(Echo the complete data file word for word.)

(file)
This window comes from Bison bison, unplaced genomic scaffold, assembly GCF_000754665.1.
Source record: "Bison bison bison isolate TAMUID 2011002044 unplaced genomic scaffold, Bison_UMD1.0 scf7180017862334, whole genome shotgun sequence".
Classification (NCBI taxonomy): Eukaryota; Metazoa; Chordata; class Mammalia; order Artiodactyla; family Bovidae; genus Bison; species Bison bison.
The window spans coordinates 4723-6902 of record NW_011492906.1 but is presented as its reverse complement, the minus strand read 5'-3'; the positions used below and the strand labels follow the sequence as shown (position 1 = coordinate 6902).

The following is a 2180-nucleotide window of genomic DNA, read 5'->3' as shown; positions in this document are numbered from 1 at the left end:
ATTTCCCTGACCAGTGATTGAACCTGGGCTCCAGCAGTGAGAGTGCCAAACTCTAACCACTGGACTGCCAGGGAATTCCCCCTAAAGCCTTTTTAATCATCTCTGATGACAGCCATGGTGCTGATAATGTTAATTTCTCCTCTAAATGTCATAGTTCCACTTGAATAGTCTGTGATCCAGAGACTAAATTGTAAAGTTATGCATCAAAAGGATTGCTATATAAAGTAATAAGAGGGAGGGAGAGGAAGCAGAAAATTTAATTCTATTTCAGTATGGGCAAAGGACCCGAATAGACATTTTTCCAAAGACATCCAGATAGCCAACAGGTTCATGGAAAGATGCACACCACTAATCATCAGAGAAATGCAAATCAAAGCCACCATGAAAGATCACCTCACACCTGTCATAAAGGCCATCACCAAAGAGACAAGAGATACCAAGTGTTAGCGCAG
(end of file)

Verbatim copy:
This window comes from Bison bison, unplaced genomic scaffold, assembly GCF_000754665.1.
Source record: "Bison bison bison isolate TAMUID 2011002044 unplaced genomic scaffold, Bison_UMD1.0 scf7180017862334, whole genome shotgun sequence".
Classification (NCBI taxonomy): Eukaryota; Metazoa; Chordata; class Mammalia; order Artiodactyla; family Bovidae; genus Bison; species Bison bison.
The window spans coordinates 4723-6902 of record NW_011492906.1 but is presented as its reverse complement, the minus strand read 5'-3'; the positions used below and the strand labels follow the sequence as shown (position 1 = coordinate 6902).

The following is a 2180-nucleotide window of genomic DNA, read 5'->3' as shown; positions in this document are numbered from 1 at the left end:
ATTTCCCTGACCAGTGATTGAACCTGGGCTCCAGCAGTGAGAGTGCCAAACTCTAACCACTGGACTGCCAGGGAATTCCCCCTAAAGCCTTTTTAATCATCTCTGATGACAGCCATGGTGCTGATAATGTTAATTTCTCCTCTAAATGTCATAGTTCCACTTGAATAGTCTGTGATCCAGAGACTAAATTGTAAAGTTATGCATCAAAAGGATTGCTATATAAAGTAATAAGAGGGAGGGAGAGGAAGCAGAAAATTTAATTCTATTTCAGTATGGGCAAAGGACCCGAATAGACATTTTTCCAAAGACATCCAGATAGCCAACAGGTTCATGGAAAGATGCACACCACTAATCATCAGAGAAATGCAAATCAAAGCCACCATGAAAGATCACCTCACACCTGTCATAAAGGCCATCACCAAAGAGACAAGAGATACCAAGTGTTAGCGCAG